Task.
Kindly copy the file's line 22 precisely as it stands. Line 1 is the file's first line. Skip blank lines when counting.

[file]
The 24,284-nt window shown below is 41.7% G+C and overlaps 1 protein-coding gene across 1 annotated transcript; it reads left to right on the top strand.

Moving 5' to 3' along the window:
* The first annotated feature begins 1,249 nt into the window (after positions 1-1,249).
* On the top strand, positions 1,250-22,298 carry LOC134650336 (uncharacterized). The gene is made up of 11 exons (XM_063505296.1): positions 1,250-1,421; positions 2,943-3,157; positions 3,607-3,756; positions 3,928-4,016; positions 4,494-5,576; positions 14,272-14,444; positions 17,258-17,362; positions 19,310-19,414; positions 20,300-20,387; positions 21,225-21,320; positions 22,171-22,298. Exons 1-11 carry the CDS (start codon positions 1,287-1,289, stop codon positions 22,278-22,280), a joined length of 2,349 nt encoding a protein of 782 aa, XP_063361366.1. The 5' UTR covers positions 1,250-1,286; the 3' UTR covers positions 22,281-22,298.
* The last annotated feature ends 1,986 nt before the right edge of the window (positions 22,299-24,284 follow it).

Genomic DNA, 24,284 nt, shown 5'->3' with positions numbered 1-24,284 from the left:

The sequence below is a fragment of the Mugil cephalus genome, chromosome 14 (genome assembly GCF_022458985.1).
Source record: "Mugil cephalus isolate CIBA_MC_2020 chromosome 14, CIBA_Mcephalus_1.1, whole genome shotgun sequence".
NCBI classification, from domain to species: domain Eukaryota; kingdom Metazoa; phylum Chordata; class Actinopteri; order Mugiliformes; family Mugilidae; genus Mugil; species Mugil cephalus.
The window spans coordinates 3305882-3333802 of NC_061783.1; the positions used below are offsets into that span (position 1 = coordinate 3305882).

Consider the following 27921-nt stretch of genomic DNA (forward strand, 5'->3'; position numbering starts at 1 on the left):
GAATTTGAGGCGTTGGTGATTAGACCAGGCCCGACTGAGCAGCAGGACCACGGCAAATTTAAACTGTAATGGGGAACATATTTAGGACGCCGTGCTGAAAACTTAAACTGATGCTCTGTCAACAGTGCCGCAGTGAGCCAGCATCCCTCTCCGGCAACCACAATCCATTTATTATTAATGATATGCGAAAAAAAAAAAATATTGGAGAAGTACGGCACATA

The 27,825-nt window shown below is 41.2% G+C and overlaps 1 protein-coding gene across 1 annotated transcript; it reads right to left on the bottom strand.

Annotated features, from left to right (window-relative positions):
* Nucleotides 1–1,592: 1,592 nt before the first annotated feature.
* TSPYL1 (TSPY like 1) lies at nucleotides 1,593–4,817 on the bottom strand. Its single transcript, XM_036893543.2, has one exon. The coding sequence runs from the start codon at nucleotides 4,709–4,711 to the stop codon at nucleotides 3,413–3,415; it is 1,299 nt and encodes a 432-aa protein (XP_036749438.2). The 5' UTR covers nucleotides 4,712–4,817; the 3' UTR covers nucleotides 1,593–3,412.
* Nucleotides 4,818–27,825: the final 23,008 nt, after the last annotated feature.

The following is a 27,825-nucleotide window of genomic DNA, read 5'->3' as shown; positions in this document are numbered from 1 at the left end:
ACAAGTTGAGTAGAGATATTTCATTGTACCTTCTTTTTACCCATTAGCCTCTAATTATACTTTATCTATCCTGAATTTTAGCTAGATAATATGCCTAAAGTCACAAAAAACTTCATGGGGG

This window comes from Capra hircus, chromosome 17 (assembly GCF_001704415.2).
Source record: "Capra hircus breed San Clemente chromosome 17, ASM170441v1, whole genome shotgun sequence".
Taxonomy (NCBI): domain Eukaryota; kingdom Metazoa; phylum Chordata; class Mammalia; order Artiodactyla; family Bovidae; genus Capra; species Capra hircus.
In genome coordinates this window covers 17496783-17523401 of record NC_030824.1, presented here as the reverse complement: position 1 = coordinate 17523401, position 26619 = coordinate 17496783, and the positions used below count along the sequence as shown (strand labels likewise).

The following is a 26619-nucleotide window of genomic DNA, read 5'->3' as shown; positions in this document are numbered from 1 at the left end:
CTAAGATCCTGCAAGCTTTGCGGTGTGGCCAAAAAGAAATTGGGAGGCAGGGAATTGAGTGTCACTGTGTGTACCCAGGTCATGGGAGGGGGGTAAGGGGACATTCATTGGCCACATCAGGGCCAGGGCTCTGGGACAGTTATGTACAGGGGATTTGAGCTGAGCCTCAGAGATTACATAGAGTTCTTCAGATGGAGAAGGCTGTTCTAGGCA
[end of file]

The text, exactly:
Taxonomy (NCBI): domain Eukaryota; kingdom Metazoa; phylum Chordata; class Mammalia; order Artiodactyla; family Bovidae; genus Capra; species Capra hircus.